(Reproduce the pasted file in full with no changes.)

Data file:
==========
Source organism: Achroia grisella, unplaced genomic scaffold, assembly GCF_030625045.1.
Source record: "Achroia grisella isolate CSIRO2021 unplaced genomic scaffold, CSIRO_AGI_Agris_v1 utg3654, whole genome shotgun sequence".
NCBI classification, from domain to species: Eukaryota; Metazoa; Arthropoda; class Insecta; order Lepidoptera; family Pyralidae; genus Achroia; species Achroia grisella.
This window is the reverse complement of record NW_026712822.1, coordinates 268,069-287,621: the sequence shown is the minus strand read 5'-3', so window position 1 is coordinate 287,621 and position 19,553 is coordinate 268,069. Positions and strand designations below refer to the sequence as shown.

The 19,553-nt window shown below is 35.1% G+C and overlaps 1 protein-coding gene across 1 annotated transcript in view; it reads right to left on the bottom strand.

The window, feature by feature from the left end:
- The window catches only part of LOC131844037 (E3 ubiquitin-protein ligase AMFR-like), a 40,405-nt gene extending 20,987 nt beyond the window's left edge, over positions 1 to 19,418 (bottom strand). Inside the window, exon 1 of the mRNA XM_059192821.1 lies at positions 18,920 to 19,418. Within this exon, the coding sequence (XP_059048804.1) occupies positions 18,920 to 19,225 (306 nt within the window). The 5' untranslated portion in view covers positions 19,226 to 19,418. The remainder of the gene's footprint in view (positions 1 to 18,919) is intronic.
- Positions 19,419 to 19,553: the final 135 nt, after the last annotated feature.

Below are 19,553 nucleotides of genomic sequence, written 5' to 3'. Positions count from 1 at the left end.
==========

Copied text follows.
Source organism: Achroia grisella, unplaced genomic scaffold, assembly GCF_030625045.1.
Source record: "Achroia grisella isolate CSIRO2021 unplaced genomic scaffold, CSIRO_AGI_Agris_v1 utg3654, whole genome shotgun sequence".
NCBI classification, from domain to species: Eukaryota; Metazoa; Arthropoda; class Insecta; order Lepidoptera; family Pyralidae; genus Achroia; species Achroia grisella.
This window is the reverse complement of record NW_026712822.1, coordinates 268,069-287,621: the sequence shown is the minus strand read 5'-3', so window position 1 is coordinate 287,621 and position 19,553 is coordinate 268,069. Positions and strand designations below refer to the sequence as shown.

The 19,553-nt window shown below is 35.1% G+C and overlaps 1 protein-coding gene across 1 annotated transcript in view; it reads right to left on the bottom strand.

The window, feature by feature from the left end:
- The window catches only part of LOC131844037 (E3 ubiquitin-protein ligase AMFR-like), a 40,405-nt gene extending 20,987 nt beyond the window's left edge, over positions 1 to 19,418 (bottom strand). Inside the window, exon 1 of the mRNA XM_059192821.1 lies at positions 18,920 to 19,418. Within this exon, the coding sequence (XP_059048804.1) occupies positions 18,920 to 19,225 (306 nt within the window). The 5' untranslated portion in view covers positions 19,226 to 19,418. The remainder of the gene's footprint in view (positions 1 to 18,919) is intronic.
- Positions 19,419 to 19,553: the final 135 nt, after the last annotated feature.

Below are 19,553 nucleotides of genomic sequence, written 5' to 3'. Positions count from 1 at the left end.